Apprenticeships for People with Disabilities
Updated/Revised Date: 2020-08-29
Author: Disabled World | Contact us
Synopsis: Resources and information for employers and people with disabilities seeking apprenticeships in the U.S., U.K., Australia and Canada. Many employers are still reluctant to hire individuals with disabilities because they lack understanding about their abilities. Individuals who successfully complete an apprenticeship program become journey level workers and receive a widely recognized credential of skills attainment.
What is An Apprenticeship?
An apprenticeship is defined as a system of training a new generation of practitioners of a trade or profession with on-the-job training and often some accompanying study. Apprenticeships also enable practitioners to gain a license to practice in a regulated profession. Most of the apprentice training is done while working for an employer who helps the apprentices learn their trade or profession, often in exchange for their continued labor for an agreed period after they have achieved measurable competencies.
An apprenticeship is a real job with training.
Apprenticeships usually last for between one, and sometimes up to six, years depending upon the level of the program. Almost any type of apprenticeship can be made accessible and support is available while you learn and work.
Apprenticeship programs offer young adults, including those with disabilities, a career pathway that provides employment as the individual learns on the job. Doing an apprenticeship is a great way to earn a salary, get training and qualifications and develop your career.
Individuals who successfully complete an apprenticeship program become journey level workers and receive a widely recognized credential of skills attainment.
Clipart image of a carpenter, painter, and appliance technician.
An Apprenticeship Provides:
- A pathway from school to work
- A way to get a head start in a chosen career.
- Paid work and structured training that can be on-the-job, off-the-job or a combination of both.
- Competency based - which means you can complete your training faster if you reach the required skills level.
- An apprenticeship leads to recognized qualifications and skills which provide the basis for further education and training over the course of your working life.
- Existing skills and prior experience are recognized and course credit granted, potentially reducing formal training time. Available as full-time or part-time, also available part-time in many schools.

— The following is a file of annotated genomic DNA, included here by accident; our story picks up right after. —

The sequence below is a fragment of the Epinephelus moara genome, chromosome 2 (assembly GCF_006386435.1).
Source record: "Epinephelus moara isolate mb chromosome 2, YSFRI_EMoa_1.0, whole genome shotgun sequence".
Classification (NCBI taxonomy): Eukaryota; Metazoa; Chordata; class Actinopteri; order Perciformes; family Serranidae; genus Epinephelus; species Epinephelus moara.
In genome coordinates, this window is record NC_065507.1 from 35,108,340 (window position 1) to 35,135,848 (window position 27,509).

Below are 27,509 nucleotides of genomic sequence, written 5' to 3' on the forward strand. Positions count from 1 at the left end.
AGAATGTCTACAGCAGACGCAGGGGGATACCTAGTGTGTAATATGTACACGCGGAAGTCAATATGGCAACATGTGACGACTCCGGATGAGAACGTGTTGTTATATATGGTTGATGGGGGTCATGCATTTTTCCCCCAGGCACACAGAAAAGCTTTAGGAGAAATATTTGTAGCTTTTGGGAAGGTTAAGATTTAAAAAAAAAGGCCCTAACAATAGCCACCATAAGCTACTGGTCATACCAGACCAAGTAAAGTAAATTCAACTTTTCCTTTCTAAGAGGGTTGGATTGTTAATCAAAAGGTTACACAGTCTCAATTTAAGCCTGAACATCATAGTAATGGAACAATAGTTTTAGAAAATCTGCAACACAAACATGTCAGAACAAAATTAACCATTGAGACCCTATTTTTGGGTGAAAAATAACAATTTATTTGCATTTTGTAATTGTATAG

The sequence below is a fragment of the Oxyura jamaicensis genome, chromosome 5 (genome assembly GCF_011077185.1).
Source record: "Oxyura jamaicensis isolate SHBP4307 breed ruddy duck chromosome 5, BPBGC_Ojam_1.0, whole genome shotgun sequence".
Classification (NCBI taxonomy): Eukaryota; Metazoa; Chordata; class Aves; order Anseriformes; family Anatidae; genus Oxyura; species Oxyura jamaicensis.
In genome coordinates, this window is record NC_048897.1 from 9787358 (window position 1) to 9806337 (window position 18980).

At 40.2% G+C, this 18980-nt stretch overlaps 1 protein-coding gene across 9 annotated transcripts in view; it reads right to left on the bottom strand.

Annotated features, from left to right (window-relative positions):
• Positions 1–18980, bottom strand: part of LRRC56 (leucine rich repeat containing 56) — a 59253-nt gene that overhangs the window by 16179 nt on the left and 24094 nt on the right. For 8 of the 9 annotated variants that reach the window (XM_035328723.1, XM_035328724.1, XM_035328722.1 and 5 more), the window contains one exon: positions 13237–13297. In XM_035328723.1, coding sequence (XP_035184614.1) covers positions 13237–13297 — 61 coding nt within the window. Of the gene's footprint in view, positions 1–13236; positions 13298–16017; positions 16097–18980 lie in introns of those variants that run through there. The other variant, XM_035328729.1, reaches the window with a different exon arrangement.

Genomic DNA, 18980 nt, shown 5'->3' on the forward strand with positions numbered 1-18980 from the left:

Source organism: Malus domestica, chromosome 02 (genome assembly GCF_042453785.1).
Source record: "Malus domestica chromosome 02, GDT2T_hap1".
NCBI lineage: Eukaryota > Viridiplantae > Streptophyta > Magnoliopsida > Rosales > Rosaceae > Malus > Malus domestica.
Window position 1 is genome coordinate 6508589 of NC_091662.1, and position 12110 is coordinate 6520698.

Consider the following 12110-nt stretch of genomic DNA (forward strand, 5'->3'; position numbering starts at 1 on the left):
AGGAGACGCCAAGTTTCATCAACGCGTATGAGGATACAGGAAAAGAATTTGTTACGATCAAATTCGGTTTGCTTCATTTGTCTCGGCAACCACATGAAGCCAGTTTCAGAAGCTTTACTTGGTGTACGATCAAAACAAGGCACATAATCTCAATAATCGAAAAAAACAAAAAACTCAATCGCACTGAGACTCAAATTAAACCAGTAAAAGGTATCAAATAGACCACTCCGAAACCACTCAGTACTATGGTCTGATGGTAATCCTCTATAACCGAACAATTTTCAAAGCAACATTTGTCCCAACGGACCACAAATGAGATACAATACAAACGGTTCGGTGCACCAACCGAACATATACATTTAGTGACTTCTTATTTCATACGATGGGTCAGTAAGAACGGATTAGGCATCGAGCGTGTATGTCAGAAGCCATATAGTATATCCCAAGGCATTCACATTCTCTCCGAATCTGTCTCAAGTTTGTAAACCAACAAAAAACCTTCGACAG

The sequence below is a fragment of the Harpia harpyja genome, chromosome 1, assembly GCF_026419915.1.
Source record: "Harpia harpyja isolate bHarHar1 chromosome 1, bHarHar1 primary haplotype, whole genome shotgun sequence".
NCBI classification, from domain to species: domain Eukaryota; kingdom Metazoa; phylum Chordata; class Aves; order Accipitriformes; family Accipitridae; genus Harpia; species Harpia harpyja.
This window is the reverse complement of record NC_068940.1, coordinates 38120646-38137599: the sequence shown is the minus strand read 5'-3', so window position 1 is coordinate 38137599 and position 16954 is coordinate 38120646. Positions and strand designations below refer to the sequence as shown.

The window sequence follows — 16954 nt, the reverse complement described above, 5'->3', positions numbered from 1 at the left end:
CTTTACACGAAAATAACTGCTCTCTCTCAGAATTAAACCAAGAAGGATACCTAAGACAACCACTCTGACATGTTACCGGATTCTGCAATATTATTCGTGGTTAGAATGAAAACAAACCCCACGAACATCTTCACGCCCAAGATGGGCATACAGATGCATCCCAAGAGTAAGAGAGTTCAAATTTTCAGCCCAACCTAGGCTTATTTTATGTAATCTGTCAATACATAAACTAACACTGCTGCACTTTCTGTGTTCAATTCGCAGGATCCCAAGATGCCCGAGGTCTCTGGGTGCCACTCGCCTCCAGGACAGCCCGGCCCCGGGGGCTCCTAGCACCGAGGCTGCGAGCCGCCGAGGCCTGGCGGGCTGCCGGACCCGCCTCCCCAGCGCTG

Employers and Disability Apprenticeships
Many employers are still reluctant to hire individuals with disabilities because they lack understanding about their abilities. In addition, they have fears about their responsibilities for providing reasonable accommodations. Yet, employing people with disabilities improves an employer's bottom line by reducing recruiting and training costs because they are productive capable workers who tend to stay with their employers longer. Also, in many cases, employers can receive tax, wage subsidy, and other benefits for hiring individuals with disabilities.
Quick Facts Regarding Appreticeships
- Typically an apprenticeship is started at age of 15 and 18 after finishing general education. Some apprenticeships have a recommend or required age of 18. There is formally no maximum age, however for persons above 21 it is hard to find a company due to companies preferring younger ages due to the less cost of labor costs.
- The modern concept of an internship is similar to an apprenticeship.
- In Canada, each province has its own apprenticeship program.
- The system of apprenticeship first developed in the later Middle Ages and came to be supervised by craft guilds and town governments.
- The distinction between the terms apprentices and trainees lies mainly around traditional trades and the time it takes to gain a qualification.
- Apprenticeship programs in the United States are regulated by the Smith-Hughes Act (1917), The National Industrial Recovery Act (1933), and National Apprenticeship Act, also known as the "Fitzgerald Act."
- Apprentices mobility is the movement of students and teachers in Vocational education or training (VET) to another institution inside or outside their own country to study or teach for a limited time. The term is usually used in the context of European Union (EU) policy.
Information on Disability Apprenticeships by Country
Australian Apprenticeships encompass all apprenticeships and traineeships and combine time at work with training. An employer of an Australian Apprentice with disability may receive an incentive each week for a full-time apprentice, or a pro rata amount for a part-time apprentice.
Australian Disability Apprenticeships - Information & Fact Sheets
In Canada there are many federal programs that support persons with disabilities in obtaining employment opportunities. Information regarding apprenticeship programs, training, and grants for persons with a disability in Canada.
Canadian Disability Apprenticeships - Information & Fact Sheets
The number of U.K. disabled people in apprenticeships has more than tripled in the last 10 years. Many U.K. employers offer support or equipment to help you do your job. In England most apprentice vacancies are listed on the U.K. National Apprenticeship Service website.
U.K. Disability Apprenticeships - Information & Fact Sheets
Apprenticeship programs in the United States are regulated by the Smith-Hughes Act (1917), The National Industrial Recovery Act (1933), and National Apprenticeship Act, also known as the "Fitzgerald Act."
U.S. Disability Apprenticeship Information & Fact Sheets
Subtopics and Associated Subjects
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Cite This Page (APA): Disabled World. (2020, August 29). Apprenticeships for People with Disabilities. Disabled World. Retrieved September 21, 2021 from www.disabled-world.com/disability/employment/apprenticeships/